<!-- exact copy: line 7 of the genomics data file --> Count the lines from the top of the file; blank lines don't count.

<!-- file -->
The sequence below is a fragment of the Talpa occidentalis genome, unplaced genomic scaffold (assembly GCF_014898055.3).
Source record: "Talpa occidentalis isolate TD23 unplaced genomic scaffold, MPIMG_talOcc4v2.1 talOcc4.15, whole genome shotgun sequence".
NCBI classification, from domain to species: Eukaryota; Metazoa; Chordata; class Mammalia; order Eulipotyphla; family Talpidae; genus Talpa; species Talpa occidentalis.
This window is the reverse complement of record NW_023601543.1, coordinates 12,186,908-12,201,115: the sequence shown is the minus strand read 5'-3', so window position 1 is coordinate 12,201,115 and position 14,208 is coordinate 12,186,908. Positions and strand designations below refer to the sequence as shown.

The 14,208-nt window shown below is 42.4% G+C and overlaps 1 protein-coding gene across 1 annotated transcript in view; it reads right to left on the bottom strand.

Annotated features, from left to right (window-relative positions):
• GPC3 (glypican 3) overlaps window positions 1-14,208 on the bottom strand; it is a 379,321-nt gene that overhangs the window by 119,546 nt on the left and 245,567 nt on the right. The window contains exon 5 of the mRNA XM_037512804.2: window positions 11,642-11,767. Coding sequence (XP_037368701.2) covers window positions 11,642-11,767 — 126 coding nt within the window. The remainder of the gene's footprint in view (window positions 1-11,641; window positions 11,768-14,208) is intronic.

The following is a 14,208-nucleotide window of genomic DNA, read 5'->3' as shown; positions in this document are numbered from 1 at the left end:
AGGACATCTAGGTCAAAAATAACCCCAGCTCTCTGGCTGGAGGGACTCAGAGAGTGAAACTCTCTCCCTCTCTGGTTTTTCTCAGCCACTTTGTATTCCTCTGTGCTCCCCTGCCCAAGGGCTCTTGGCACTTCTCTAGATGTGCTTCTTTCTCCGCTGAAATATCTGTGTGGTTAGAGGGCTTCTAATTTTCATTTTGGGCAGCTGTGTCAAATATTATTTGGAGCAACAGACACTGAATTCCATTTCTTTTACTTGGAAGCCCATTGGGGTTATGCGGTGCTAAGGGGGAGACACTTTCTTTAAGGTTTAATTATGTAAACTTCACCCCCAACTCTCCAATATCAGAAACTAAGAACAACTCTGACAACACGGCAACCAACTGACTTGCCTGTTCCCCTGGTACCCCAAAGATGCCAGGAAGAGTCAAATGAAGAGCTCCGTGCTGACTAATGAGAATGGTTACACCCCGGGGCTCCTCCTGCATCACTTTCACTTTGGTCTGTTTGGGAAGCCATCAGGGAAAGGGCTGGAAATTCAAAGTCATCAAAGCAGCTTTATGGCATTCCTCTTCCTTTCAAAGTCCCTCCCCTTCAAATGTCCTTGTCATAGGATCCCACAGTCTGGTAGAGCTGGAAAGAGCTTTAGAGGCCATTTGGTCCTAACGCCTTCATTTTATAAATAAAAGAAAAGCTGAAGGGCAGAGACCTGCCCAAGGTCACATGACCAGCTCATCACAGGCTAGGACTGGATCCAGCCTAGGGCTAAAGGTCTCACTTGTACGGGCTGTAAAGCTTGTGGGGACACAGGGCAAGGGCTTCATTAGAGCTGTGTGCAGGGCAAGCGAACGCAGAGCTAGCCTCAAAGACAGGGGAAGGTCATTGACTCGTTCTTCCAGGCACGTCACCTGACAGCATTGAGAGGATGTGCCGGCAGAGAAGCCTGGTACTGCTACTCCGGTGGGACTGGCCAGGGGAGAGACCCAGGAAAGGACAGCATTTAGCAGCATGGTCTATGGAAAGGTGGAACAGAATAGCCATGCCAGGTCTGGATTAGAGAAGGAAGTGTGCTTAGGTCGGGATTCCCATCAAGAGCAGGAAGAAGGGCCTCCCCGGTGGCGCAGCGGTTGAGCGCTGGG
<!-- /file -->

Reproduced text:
• GPC3 (glypican 3) overlaps window positions 1-14,208 on the bottom strand; it is a 379,321-nt gene that overhangs the window by 119,546 nt on the left and 245,567 nt on the right. The window contains exon 5 of the mRNA XM_037512804.2: window positions 11,642-11,767. Coding sequence (XP_037368701.2) covers window positions 11,642-11,767 — 126 coding nt within the window. The remainder of the gene's footprint in view (window positions 1-11,641; window positions 11,768-14,208) is intronic.